Seven- to eight-week-old BALB/c female mice were obtained from Charles River Laboratories Polska -Animal Lab (Poznan, Poland). Mice were housed in specific pathogen-free conditions (SPF) and fed a standard laboratory diet and water ad libitum.
All experimental procedures used in the present study were followed according to the Guidelines for Animal Care and Treatment of the European Communities and the Guide for the Care and Use of Laboratory Animals published by the US National Institutes of Health (NIH Publication No. 85–23, revised 1996). All procedures were approved by the First Local Ethical Committee on Animal Testing at the Jagiellonian University (Krakow, Poland), permit no: 140/2013.
Tumour cell line
Mouse mammary adenocarcinoma 4 T1 cells were obtained from American Type Culture Collection (ATCC). Cells were cultured in RPMI 1640 (Laboratory of Analytical Chemistry, IIET) with Opti-MEM® media (Life Technologies) (1:1 v/v) and 5% fetal bovine serum (HyClone, Thermoscientific), supplemented with 4.5 g/L glucose, 2 mM glutamine, 1.0 mM sodium pyruvate (all from Sigma-Aldrich) and antibiotics (penicillin and streptomycin; Polfa Tarchomin). Cell cultures were maintained at 37 °C in a humidified atmosphere with 5% CO2.
Murine model of metastatic breast cancer
1 × 104 viable 4 T1 tumour cells suspended in 0.05 ml of Hanks Balanced Salt Solution were orthotopically inoculated into the right mammary fat pad of female BALB/c mice. Analyses were conducted at 2, 4, 5 and 6 weeks after 4 T1 cancer cell transplantation. Prior to each analysis, animals were randomly divided into two experimental groups (one group designated for the analysis and the other for further tumour development), so that the mean tumour volumes and tumour volume distributions were similar between experimental groups. Healthy BALB/c mice were used as a control group, and were analysed simultaneously with the tumour-bearing mice at 2, 4, 5 and 6 weeks after 4 T1 cancer cell transplantation.
Animals were anesthetized by intraperitoneal (i.p.) injection of a mixture of ketamine and xylazine (100 mg ketamine and 10 mg xylazine/kg body weight). Blood samples were collected from the right ventricle of the heart using a syringe containing anticoagulant (EDTA 1.6 mg/ml).
Assessment of the primary tumour and number of metastases in the lungs
Primary tumours were carefully dissected from the surrounding tissues and weighed. Isolated lungs were washed in saline, weighed, and fixed with 4% formalin buffered solution. The number of metastases was macroscopically assessed; metastatic sites visible on the lung surface were visually counted using a magnification glass.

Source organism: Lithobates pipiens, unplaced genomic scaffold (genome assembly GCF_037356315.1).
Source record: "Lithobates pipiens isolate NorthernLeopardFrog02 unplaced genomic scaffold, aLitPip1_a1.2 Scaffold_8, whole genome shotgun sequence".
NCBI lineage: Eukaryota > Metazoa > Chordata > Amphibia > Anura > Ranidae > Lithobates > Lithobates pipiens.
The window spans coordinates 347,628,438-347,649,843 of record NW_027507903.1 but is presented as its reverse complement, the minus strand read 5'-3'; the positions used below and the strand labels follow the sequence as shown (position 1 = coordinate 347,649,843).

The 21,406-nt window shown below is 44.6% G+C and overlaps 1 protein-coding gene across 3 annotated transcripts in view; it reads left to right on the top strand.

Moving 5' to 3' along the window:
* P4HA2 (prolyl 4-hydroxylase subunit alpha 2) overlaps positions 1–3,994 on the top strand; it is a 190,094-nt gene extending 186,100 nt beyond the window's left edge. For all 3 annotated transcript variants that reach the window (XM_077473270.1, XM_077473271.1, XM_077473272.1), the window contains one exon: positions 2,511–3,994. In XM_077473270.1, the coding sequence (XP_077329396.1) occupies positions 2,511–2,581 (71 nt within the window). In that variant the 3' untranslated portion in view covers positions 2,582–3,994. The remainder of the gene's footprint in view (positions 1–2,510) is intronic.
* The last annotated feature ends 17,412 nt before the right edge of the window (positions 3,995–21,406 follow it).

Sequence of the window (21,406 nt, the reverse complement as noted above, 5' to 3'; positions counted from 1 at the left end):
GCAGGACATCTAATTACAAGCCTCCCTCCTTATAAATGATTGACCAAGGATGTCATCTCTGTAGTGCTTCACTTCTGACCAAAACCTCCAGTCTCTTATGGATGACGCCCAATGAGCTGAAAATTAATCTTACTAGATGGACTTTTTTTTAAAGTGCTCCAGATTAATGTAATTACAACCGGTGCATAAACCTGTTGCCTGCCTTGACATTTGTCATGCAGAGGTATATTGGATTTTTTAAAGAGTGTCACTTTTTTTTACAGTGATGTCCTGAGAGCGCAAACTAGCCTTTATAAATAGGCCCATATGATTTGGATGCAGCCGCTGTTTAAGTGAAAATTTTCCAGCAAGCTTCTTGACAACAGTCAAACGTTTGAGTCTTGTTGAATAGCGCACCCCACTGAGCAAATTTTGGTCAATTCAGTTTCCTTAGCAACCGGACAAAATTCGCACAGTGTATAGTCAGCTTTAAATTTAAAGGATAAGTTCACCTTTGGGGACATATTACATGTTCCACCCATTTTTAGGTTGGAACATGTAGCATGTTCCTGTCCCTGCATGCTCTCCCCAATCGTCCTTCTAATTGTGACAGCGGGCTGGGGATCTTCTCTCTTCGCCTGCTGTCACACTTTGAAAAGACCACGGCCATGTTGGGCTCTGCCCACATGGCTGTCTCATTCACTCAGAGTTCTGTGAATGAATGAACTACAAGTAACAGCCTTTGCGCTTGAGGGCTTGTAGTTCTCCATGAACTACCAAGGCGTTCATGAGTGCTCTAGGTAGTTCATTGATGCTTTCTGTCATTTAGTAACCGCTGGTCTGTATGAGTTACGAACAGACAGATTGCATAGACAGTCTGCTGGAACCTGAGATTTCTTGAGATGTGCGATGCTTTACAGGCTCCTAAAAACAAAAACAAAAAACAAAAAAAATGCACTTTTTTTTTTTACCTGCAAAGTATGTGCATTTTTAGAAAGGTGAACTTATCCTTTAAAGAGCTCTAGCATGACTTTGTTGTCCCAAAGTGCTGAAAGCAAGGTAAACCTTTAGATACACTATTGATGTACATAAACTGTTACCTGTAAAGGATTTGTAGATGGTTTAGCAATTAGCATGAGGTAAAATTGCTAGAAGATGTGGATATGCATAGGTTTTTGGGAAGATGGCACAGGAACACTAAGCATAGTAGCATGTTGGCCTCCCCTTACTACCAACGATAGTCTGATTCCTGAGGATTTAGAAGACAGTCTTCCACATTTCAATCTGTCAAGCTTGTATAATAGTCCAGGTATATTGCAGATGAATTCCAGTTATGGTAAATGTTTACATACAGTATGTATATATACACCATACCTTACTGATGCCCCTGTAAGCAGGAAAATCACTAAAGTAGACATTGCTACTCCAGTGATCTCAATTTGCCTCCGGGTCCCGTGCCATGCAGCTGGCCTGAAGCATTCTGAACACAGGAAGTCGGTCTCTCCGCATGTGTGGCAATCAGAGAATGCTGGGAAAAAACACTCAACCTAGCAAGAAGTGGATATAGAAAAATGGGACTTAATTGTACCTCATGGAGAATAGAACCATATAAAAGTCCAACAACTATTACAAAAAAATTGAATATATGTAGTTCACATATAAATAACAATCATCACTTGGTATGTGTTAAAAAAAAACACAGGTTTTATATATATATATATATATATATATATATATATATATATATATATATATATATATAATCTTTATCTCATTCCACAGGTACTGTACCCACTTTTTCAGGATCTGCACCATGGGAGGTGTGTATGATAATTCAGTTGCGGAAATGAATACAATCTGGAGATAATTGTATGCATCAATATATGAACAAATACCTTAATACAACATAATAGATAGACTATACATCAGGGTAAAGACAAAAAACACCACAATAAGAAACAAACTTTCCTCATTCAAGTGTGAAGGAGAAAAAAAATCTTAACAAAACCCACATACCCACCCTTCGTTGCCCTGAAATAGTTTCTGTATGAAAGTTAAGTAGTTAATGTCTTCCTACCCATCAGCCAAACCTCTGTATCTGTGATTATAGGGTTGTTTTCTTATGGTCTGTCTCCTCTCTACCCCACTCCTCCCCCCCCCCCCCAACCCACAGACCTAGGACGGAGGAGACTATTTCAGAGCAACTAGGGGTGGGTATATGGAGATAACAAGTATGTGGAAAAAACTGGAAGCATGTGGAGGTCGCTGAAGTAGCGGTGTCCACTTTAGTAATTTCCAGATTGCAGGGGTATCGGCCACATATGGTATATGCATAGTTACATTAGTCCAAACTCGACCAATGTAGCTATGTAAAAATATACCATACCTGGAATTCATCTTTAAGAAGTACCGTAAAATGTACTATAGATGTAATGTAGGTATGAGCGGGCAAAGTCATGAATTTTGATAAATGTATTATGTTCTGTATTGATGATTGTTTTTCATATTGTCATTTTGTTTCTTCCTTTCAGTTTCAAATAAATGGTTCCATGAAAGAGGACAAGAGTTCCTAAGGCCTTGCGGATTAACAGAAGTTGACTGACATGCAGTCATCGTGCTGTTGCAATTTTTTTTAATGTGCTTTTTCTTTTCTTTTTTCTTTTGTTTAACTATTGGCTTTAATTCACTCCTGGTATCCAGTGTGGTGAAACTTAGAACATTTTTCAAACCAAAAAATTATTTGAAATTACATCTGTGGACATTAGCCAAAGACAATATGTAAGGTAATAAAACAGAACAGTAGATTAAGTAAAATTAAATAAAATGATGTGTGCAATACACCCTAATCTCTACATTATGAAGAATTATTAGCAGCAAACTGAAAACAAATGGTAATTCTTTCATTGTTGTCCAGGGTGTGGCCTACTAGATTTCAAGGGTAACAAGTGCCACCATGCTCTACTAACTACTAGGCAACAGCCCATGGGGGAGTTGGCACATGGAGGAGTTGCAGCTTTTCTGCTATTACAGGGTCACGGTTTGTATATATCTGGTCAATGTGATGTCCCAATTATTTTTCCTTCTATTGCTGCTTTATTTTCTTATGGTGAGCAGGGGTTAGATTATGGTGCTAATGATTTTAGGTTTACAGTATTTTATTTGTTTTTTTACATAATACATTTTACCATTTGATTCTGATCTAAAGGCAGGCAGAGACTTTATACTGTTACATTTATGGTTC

Macroscopic analysis of the lungs was followed by paraffin embedding, histological HE staining and histopathological assessment of the tissue.
Histological and immunohistochemical analysis of the lungs
Lungs were fixed in 4% buffered formalin (for at least 48 h). After macroscopic analysis of the number of metastases, the lungs were prepared using the paraffin method, cut into 6 μm sections on an Accu-Cut® SRM™ 200 Rotary Microtome and stained with hematoxylin and eosin.
Light microscopic examination and photographic documentation were performed using an Olympus BX53F microscope equipped with a digital camera. Pictures were taken under the magnification 20× and 200×.
For immunohistochemical staining of VCAM-1 and vWF in the lung vasculature following deparaffinization, sections were pretreated according to the citrate-based HIER protocol and then preincubated with 5% goat serum (Jackson ImmunoResearch) and 2% dry milk to minimalize non- specific binding of antibodies. Primary rat-anti-mouse VCAM-1 (Chemicon) or rabbit-anti-mouse vWF (Abcam) antibodies were used, followed by Cy3-conjugated goat-anti-rat or Cy3- conjugated goat-anti-rabbit secondary antibodies (Jackson ImmunoResearch), respectively. Images were acquired using the AxioObserver D2 inverted fluorescent microscope (Carl Zeiss) and an AxioCam HRm monochromatic digital camera and stored as TIFF files. Fluorescence intensity was analysed automatically by Columbus software (Perkin Elmer).
Assessment of NO production in the isolated lung preparation
Lungs were isolated from anaesthetized (pentobarbitone, 140 mg/kg, i.p.) animals and perfused at a constant flow of about 1.50 ml/min with low glucose DMEM with 4% albumin and 0.3% HEPES, mounted in a water-jacketed artificial thorax and ventilated with negative pressure at a rate of 90 breaths/min. The end-expiratory pressure in the chamber was set to − 3 cm H2O and inspiratory pressure was adjusted between − 6 and − 10 cm H2O to yield an initial tidal volume (TV) of about 0.2 ml. Every 5 min during the experiment, a deep breath of − 21 cm H2O end-inspiratory pressure was automatically initiated in order to avoid atelectasis. The PAP was set to around 3 cm H2O. Venous pressure was set to 2–5 cm H2O. All lungs preparations were allowed to equilibrate for at least 15 min under perfusion. Nitrate and nitrite concentrations were then measured in the effluent from the isolated lungs perfused with constant, non-recirculating flow. The samples were analysed via sensitive high-pressure liquid chromatography (HPLC) –based techniques (ENO-20 NOx Analyser; EiCom, Kyoto, Japan).
Assessment of NO-dependent endothelial function in isolated rings of mice aorta
Mice aorta preparations and endothelial function assessment of aortic rings were conducted as previously described . Briefly, NO-dependent endothelial function was measured by response to acetylcholine (Ach; 0.01–10 μM) in phenylephrine (Phe; 0.1–1 μM) pre-contracted vessels. Endothelium-independent vasodilatation was determined using sodium nitroprusside (SNP; 0.001–1 μM). To ensure that entire Ach-evoked response was NO-dependent the response to Ach and SNP was also measured in the presence of L-NAME. Responses were recorded using a data acquisition system and recording software (Power Lab, Lab Chart, AD Instruments, Australia).